The chances of getting a cure for skin cancer have increased with development of a vaccine. Skin cancer has a large number of victims worldwide.
The new vaccine developed by scientists has cured skin cancer in some mice.The results of the early study proved that 60 percent of mice with melanoma on which this medicine was administered were cured in a period of less than ninety days with very few side effects.
This vaccine for skin cancer was prepared with a combination of human DNA from melanoma cells and a cousin of the rabies virus named vesicular stomatitis virus (VSV). The treatment called as cancer immunotherapy employed genetically engineered version of VSV, which is without symptom in humans, to help target the cancer genes in the body.
Cancer can conceal itself from a normal immune system, but the introduction of an outside virus can help find the cancer cells. When the proteins from melanoma skin cancer cells were expressed through the VSV, the immune system became able to find the cancer cells and create T-cell antibodies to target and destruct these cancer causing cells.
With arrival of this new technique it is easy to identify a completely new set of genes that can stimulate the immune system to discard cancer cells, says study.
"One of the major problems in patients with melanoma and several other types of cancer is that cancer grows over long periods of time, and the immune system becomes subverted by the cancer - so it no longer sees cancer cells as something that should be rejected or fought off," Dr Richard Vile, a Mayo Clinic researcher in the Department of Molecular Medicine and a co-author of the study, has been quoted as saying to fox news.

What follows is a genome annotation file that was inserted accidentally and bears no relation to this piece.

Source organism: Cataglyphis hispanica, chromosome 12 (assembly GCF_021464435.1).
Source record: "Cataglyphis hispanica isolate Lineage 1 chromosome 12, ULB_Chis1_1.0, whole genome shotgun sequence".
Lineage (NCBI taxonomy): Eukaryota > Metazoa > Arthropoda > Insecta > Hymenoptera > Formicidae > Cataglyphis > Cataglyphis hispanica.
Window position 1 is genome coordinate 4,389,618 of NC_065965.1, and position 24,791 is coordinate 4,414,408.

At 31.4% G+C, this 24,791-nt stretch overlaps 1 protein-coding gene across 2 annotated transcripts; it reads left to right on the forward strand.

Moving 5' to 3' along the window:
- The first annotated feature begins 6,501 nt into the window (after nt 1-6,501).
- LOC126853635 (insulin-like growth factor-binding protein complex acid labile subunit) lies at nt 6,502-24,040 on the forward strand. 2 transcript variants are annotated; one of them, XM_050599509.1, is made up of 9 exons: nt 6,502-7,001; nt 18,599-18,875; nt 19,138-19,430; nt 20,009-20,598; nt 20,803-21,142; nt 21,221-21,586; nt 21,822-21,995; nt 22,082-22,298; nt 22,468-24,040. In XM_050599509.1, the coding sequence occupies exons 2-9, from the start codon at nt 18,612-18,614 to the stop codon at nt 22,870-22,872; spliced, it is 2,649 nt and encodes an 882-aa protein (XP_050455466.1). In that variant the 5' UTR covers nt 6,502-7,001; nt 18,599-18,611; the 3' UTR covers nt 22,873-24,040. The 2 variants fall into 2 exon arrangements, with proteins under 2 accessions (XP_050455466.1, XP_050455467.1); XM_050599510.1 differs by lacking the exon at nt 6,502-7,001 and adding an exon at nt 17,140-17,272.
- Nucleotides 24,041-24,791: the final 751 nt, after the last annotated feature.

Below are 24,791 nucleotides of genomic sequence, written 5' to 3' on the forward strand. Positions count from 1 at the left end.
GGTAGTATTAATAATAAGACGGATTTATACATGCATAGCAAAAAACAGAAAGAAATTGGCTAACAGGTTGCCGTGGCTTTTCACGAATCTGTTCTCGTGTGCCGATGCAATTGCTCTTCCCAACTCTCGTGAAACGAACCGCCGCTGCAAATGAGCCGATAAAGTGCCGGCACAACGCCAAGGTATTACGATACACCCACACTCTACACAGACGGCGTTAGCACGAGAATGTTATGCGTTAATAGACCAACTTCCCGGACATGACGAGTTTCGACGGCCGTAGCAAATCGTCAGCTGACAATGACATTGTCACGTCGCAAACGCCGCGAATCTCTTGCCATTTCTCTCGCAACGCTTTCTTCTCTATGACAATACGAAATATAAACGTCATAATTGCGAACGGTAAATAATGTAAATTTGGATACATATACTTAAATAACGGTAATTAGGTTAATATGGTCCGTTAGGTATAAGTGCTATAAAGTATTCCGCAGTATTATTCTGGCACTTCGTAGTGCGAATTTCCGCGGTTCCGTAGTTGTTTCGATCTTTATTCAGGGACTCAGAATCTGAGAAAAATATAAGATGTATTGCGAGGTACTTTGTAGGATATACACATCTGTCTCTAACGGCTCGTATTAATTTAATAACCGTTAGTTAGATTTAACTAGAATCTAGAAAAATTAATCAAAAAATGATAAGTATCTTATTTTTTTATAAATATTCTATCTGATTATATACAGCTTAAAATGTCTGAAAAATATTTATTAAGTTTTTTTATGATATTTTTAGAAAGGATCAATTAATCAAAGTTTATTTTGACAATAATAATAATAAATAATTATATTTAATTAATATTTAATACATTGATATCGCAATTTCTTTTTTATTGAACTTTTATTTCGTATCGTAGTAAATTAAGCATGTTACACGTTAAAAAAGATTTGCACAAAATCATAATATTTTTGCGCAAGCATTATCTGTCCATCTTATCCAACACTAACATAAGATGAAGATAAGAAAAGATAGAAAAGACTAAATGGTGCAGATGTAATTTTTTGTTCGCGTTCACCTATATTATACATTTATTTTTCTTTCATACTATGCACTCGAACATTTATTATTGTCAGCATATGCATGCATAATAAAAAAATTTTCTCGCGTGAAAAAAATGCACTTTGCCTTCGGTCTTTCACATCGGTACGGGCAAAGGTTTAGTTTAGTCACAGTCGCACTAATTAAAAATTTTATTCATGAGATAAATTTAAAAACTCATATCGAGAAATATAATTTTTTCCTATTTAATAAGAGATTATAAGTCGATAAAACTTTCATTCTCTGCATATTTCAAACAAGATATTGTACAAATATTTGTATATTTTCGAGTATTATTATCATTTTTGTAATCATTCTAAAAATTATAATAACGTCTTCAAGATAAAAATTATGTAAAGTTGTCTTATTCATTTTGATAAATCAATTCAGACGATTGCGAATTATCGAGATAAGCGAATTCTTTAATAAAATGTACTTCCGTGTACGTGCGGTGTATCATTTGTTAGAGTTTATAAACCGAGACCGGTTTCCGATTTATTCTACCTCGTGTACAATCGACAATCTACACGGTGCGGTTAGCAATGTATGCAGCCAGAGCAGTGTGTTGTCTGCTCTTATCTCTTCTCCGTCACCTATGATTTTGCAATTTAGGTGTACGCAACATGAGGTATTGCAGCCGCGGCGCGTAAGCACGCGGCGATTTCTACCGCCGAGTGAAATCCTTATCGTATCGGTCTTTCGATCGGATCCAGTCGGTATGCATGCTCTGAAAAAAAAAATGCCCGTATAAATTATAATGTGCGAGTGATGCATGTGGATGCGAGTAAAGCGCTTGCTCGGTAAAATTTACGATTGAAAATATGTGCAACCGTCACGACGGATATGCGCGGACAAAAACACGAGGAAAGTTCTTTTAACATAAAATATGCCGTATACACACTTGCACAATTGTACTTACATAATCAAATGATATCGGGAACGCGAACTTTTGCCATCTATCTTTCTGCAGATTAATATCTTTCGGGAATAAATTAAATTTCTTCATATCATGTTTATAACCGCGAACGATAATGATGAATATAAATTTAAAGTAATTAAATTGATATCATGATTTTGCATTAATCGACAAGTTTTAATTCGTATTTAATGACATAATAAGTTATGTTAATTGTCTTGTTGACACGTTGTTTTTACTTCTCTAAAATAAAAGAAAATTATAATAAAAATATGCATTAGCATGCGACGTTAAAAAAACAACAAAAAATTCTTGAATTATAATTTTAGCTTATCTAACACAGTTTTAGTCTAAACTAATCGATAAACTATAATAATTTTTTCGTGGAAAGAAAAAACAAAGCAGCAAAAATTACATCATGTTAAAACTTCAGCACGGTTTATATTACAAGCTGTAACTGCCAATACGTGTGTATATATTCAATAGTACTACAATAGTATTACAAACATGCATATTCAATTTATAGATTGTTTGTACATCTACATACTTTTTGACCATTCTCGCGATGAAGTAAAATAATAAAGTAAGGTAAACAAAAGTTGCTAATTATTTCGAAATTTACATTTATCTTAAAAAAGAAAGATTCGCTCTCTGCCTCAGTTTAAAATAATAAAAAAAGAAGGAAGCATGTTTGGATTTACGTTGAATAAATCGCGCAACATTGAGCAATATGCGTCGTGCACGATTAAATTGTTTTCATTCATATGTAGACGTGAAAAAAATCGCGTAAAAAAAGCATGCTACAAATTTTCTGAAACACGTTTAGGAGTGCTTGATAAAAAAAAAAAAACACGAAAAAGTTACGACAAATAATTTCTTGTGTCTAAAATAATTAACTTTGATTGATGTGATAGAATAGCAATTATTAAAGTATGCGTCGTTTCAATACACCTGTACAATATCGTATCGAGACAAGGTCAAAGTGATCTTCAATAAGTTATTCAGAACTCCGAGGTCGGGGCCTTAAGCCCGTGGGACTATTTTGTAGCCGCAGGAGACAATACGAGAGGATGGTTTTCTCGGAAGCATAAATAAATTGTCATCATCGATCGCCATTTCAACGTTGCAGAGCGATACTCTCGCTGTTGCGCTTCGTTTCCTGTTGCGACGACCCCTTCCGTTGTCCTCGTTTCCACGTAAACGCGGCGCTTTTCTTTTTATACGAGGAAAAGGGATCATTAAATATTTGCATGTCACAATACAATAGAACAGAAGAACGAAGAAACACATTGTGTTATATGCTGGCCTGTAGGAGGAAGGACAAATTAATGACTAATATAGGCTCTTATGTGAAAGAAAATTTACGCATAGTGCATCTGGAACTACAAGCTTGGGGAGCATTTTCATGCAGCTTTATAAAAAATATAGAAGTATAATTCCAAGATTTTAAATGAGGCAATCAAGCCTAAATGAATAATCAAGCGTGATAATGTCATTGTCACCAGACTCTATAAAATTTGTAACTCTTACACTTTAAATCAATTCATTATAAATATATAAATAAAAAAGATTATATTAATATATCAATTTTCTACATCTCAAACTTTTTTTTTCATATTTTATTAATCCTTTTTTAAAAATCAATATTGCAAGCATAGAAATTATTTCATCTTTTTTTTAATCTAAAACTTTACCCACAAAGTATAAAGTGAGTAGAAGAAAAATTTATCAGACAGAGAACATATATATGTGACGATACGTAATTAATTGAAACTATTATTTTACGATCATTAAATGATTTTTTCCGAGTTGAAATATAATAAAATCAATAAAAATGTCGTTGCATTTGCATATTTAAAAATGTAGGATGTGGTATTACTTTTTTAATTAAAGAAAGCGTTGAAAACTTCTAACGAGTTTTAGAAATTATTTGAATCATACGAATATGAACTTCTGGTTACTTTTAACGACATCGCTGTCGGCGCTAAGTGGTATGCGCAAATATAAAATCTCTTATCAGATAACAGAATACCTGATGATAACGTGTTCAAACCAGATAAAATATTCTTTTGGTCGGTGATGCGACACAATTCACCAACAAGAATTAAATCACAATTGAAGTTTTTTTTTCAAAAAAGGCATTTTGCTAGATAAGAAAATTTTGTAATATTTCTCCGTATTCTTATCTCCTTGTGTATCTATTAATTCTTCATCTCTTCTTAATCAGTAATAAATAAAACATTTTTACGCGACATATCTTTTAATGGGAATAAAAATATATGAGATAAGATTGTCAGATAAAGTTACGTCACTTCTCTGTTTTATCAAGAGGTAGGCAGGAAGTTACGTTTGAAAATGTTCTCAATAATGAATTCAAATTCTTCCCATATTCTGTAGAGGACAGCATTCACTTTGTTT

"In contrast, with viruses or bacteria, the immune system works very well against invading agents - so by associating the proteins from cancer cells and expressing them through viruses, the immune system sees the cancer cells as foreign and invading pathogens," he further added.
He said that the treatment basically reoriented the immune system, rather than altering the existing cancer in the body.
"We didn't have to get to the tumour itself... One of the attractions of using the immune system is that it can patrol the whole body to find metastatic disease in the liver, lung and other areas, as opposed to merely being a local therapy," he added.
The treatment even brought good results in mice with systemic disease, where the cancer had spread throughout their bodies, Vile said.
The journal Nature Biotechnology has published this study.
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